Still, knowing all that, there are certainly things I would have done differently. Knowing the internet age would allow any artist to (theoretically) reach the whole world – without requiring a major-label deal - I'd have fostered much more the traits that made our band distinctive, and cared less about 'fitting in' enough to gig locally. Cult followings can be a great way to pay the bills and support the music habit. I'd have fought harder to keep the original band together, and by fighting harder, I mean not fighting at all. The first line-up of this band – 'Victoria Secret' as we were called – had huge potential, but personality conflicts, and our 'spirited discussions' often generated much more heat than light. I now know a little more about human nature, and that drama is generally quite unnecessary and counterproductive...not 'cathartic' as we might have once believed. Likewise, I see more clearly now where my own deficits were – choosing cover tunes, stage presence, consistent guitar tone, and letting the circus atmosphere of live playing keep me from digging deep for good musical performance – and I'd make countering those deficits a high priority.
After 20 years, I can at least say that I'm proud and happy to be playing with longtime accomplice Curtis Leippi, the artful Jason Nickel on bass, and alternate bassist extraordinaire Kirby Barber (cause good bassists stay very busy in this town, so it's good to have a spare!). I've written a goodly number of tunes I can still listen to and play live with full commitment, and I've learned a lot of lessons that make performance, writing and recording a greater pleasure than ever. I've rubbed shoulders with some inspiring bandmates, nearly all with which I'd happily share a stage again. The lessons I learned over the last couple of decades are all pretty applicable now, and as a current teacher of a course called Rock School in the public school system, I'm observing and making suggestions and adjudications about rock music performances on a daily basis – you can't help but learn from that, even if the musicians in question have a fraction of the experience I do. Experience is hardly the only or even the most valuable coin of the realm. I've also had a handful of former students go on to have successful music careers, and I learn a-plenty from observing them, too. The decades do bring a pretty unique perspective, at the very least.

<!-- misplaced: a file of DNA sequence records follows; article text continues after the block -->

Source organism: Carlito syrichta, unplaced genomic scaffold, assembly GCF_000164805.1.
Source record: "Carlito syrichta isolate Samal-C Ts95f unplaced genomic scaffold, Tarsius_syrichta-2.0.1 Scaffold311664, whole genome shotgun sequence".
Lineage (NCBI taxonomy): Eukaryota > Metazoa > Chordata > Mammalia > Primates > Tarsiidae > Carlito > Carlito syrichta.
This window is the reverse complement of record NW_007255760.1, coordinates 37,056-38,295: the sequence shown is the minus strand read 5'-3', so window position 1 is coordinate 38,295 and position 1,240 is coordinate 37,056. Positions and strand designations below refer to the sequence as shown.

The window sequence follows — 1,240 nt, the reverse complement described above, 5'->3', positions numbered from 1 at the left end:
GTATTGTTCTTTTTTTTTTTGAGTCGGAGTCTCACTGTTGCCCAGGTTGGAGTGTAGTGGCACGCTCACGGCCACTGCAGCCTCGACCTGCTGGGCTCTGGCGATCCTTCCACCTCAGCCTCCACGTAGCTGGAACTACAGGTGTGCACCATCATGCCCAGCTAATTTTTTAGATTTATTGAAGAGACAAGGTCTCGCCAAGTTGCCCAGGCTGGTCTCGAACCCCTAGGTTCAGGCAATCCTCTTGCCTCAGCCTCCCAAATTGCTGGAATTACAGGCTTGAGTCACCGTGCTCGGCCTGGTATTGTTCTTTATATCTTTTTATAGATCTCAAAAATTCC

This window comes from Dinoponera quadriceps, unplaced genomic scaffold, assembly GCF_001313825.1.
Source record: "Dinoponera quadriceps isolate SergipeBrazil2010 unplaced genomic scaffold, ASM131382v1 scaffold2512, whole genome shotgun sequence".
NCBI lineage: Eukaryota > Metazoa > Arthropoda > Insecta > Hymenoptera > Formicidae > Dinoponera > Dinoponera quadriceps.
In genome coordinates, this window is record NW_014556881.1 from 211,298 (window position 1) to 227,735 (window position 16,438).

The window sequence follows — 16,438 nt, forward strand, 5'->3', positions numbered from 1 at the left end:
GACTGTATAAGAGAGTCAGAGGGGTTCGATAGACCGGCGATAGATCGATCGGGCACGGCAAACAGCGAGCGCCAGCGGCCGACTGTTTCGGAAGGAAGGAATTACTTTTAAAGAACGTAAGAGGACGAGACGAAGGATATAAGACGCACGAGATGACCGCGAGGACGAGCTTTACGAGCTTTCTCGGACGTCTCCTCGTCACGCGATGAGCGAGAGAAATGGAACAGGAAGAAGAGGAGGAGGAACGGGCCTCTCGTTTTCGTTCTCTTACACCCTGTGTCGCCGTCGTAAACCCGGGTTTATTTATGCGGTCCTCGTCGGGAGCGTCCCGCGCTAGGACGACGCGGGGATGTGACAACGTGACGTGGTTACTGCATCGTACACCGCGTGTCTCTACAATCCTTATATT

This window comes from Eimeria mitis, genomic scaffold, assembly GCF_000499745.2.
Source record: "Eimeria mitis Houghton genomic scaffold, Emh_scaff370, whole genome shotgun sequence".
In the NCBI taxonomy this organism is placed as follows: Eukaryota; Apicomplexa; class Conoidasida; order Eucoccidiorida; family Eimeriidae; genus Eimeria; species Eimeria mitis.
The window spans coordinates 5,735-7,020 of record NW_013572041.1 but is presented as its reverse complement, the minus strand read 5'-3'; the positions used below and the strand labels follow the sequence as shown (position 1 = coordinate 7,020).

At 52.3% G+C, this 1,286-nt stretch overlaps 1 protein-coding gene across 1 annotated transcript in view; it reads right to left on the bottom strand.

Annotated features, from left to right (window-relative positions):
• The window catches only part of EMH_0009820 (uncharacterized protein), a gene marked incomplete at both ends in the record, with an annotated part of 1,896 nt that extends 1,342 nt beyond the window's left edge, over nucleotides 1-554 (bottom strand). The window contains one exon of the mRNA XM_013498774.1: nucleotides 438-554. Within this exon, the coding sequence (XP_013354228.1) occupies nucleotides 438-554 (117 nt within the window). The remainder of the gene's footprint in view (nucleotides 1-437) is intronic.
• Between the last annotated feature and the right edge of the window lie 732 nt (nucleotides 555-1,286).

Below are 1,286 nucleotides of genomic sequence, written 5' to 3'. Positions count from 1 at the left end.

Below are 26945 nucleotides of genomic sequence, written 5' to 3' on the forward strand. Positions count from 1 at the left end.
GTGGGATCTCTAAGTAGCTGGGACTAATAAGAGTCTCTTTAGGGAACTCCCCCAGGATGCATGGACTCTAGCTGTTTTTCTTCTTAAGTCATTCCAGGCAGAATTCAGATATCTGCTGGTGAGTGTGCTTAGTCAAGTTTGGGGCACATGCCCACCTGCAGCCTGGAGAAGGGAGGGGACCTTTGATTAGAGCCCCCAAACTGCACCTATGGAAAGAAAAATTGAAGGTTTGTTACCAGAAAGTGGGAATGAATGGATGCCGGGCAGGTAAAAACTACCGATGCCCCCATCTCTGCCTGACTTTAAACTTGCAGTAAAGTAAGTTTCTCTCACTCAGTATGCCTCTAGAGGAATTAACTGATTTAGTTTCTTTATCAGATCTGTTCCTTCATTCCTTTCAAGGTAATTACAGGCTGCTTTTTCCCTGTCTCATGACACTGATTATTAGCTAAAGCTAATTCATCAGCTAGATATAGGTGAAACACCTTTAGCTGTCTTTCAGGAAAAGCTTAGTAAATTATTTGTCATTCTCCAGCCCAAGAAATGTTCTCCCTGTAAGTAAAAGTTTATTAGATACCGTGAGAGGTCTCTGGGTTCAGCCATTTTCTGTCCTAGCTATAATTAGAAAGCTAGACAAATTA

Of course, the decades also bring grey hair (and/or a lot less hair), a droopy face and the stigma of “old”, as well – and a lot worse if you don't do something to keep as fit and healthy as possible, or if you've developed any habits that add to the general wear-and-tear of age. In my own case, I've lived a healthy life, so my voice, strength and stamina are probably better than they've ever been – but it's fair to say I look my age, and perhaps then some (to all but me, that is – I still see a 25-year-old in the mirror, though I know I'm delusional)...but I just haven't found that to be a problem yet. In previous decades, the generation gap was such that a rock musician had zero credibility past the age of 30, but these days, it seems, anything goes. If you can come up with the goods, you're welcome onstage at any age, despite what Madonna might say – and that's definitely a change for the better. In any case, it's a good excuse to keep on keepin' on. Got some new tunes getting finishing touches on the workbench now. As Paul Simon would say, still crazy after all these years.